In order to reorganize your debt under chapter 13 bankruptcy, you make monthly payments to a trustee over a period between 36- to 60-months. How much do you pay, though? Well, it’s not not complicated….
The Chapter 13 plan incorporates payment on four primary classes of debt. They are:
1. Secured debts in arrears (such as delinquent mortgage dues): If you wish to reinstate your mortgage (to save your home from foreclosure), the chapter 13 bankruptcy will repay the mortgage arrears (without interest) over 36- to 60-months;
2. Secured debts that are current (like auto loans): vehicle loans can be paid outside the chapter 13 bankruptcy plan (directly to the lender); however inclusion in the chapter 13 bankruptcy might allow payoff at reduced principal and lengthen the payment term (up to 60 months) to reduce monthly costs;
3. Priority debts: these are debts that aren’t dischargeable, such as recent taxes; at least the principal has to be paid in full (over the course of up to 60 months) in the chapter 13 bankruptcy; and
4. Unsecured debts: the chapter 13 plan designates a percentage paid to unsecured creditors (like credit cards, medical bills, personal and pay day loans). The percentage may be as low as 0%. The unpaid balance of the debt is forgiven (with the exception of certain unsecured debts like student loans).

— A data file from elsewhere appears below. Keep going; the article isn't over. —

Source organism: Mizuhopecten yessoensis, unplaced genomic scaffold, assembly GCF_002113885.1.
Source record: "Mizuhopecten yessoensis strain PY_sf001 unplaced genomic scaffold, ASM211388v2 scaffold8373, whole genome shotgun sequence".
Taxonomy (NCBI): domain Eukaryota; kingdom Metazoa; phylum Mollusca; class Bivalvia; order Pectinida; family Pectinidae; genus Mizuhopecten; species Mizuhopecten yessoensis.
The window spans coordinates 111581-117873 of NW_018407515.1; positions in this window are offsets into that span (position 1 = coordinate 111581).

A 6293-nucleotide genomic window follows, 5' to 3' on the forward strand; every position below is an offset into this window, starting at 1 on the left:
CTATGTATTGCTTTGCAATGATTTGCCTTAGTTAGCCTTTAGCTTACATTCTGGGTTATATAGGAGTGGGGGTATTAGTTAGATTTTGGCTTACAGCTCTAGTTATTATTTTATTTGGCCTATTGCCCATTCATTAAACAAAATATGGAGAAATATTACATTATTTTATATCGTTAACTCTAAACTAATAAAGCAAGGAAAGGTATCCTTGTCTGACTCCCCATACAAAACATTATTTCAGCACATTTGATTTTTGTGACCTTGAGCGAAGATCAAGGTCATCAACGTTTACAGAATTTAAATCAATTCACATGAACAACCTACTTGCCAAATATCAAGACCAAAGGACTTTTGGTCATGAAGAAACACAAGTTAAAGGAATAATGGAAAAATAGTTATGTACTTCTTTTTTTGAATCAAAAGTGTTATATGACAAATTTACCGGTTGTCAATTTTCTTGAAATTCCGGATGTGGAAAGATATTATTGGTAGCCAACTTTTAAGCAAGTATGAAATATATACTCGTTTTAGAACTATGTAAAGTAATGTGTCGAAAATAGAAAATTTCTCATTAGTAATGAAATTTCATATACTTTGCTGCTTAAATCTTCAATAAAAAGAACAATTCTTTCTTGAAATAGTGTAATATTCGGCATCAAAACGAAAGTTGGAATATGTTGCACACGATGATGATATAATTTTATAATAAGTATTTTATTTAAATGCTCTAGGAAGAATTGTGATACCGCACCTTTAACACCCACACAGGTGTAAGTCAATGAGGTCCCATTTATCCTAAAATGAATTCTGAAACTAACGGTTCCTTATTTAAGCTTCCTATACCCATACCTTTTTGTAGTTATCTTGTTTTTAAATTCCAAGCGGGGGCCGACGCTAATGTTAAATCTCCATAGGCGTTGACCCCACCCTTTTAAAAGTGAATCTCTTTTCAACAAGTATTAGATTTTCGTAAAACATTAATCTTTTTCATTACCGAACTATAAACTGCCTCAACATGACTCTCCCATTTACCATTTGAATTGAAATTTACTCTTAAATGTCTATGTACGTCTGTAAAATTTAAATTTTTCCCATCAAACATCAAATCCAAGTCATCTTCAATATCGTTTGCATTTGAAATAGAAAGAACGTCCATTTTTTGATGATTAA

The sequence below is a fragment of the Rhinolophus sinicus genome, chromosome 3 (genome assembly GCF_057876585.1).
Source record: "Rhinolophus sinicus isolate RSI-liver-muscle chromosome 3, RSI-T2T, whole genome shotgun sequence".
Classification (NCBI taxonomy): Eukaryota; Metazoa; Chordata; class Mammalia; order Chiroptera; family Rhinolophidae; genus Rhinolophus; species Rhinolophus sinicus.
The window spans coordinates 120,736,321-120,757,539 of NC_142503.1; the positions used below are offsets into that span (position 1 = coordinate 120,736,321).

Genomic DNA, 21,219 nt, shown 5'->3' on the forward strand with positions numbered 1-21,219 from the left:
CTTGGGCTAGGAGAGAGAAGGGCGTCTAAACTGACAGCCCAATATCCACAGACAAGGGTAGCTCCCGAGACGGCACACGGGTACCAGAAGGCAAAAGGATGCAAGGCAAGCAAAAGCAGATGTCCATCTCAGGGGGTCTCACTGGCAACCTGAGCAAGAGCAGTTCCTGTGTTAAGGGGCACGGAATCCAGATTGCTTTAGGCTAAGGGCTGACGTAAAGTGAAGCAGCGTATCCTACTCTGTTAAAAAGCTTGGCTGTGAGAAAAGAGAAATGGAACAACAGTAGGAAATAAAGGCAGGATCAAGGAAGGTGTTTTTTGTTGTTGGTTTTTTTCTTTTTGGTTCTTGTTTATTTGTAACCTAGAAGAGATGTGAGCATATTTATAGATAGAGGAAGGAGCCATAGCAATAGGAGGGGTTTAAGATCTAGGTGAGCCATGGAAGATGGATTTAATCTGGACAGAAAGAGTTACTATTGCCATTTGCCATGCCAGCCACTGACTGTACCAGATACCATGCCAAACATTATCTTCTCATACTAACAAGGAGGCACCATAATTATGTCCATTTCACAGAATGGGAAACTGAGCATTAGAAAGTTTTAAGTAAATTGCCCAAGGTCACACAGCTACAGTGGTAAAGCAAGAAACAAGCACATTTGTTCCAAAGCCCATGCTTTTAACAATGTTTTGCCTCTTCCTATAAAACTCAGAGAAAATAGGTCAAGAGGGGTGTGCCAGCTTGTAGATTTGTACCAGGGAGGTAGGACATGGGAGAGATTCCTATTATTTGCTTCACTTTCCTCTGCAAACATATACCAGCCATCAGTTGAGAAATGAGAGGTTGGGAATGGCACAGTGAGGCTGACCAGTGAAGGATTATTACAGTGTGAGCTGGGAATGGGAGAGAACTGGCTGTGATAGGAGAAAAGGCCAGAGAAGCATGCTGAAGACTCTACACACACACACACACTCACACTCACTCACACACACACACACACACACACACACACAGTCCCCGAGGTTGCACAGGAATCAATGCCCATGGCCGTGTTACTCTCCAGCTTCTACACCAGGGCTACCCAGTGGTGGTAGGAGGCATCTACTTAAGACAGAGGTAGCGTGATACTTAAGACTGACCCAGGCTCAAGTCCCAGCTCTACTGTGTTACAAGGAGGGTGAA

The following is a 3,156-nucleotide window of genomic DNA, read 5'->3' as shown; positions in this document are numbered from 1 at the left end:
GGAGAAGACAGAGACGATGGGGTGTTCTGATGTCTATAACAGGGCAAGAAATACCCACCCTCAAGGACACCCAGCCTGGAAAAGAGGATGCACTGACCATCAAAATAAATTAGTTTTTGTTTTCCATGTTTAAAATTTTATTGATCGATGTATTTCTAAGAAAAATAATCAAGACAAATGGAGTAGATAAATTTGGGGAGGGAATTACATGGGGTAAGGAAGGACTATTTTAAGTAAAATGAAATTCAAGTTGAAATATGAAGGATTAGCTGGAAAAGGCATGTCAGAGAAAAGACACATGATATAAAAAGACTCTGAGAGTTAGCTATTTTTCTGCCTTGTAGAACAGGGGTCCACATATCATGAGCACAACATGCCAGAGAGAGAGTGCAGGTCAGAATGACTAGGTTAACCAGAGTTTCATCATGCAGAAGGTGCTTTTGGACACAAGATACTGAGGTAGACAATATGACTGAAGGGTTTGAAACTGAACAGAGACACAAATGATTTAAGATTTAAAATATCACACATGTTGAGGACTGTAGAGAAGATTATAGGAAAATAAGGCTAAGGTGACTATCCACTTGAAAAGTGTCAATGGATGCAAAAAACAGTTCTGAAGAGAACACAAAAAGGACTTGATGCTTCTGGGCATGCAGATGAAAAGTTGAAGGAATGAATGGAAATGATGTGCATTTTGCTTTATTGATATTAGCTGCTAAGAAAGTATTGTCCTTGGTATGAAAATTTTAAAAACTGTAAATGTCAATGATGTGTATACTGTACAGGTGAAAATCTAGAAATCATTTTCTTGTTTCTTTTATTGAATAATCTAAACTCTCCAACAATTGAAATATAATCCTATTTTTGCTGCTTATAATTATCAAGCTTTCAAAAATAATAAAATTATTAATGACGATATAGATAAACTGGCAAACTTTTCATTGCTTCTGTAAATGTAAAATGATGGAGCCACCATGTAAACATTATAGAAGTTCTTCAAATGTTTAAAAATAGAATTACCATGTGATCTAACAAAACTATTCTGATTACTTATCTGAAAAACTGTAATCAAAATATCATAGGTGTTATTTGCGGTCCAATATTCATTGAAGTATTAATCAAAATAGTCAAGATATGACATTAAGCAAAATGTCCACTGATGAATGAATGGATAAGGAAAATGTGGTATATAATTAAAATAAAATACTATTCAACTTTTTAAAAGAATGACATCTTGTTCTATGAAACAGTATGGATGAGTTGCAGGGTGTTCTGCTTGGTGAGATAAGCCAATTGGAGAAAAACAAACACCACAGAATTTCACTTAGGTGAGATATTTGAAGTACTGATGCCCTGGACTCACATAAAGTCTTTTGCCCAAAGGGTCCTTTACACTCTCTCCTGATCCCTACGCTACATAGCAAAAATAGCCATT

The percentage the plan pays to unsecured creditors is based upon the highest of the following three measures:
i. Your actual disposable income (meaning your net income less your actual (reasonable and necessary) living expenses;
ii. Your “theoretical” disposable income, which is a function of your income less standardized living expenses (IRS- and Census-derived allowances designed to reflect reasonable living costs); or
iii. The hypothetical sum creditors would be paid if you were to alternatively file Chapter 7 Bankruptcy IF it were the rare chapter 7 bankruptcy in which assets were liquidated to pay creditors. Property could be sold in chapter 7 bankruptcy if its value doesn’t fall within bankruptcy exemption allowances, which seldom happens.
Since the above measures are arguably subjective, you need a diligent bankruptcy attorney to advocate for the lowest payment possible. To confirm your chapter 13 plan (and cement the amount), your bankruptcy attorney must overcome any and all objections of the trustee, creditors and the court. Whereas chapter 13 bankruptcies routinely fail across the industry, my confirmation rate (with optimally low payments) has been nearly perfect. We will work in earnest to confirm a payment plan that’s carefully crafted to be as fair and affordable as possible.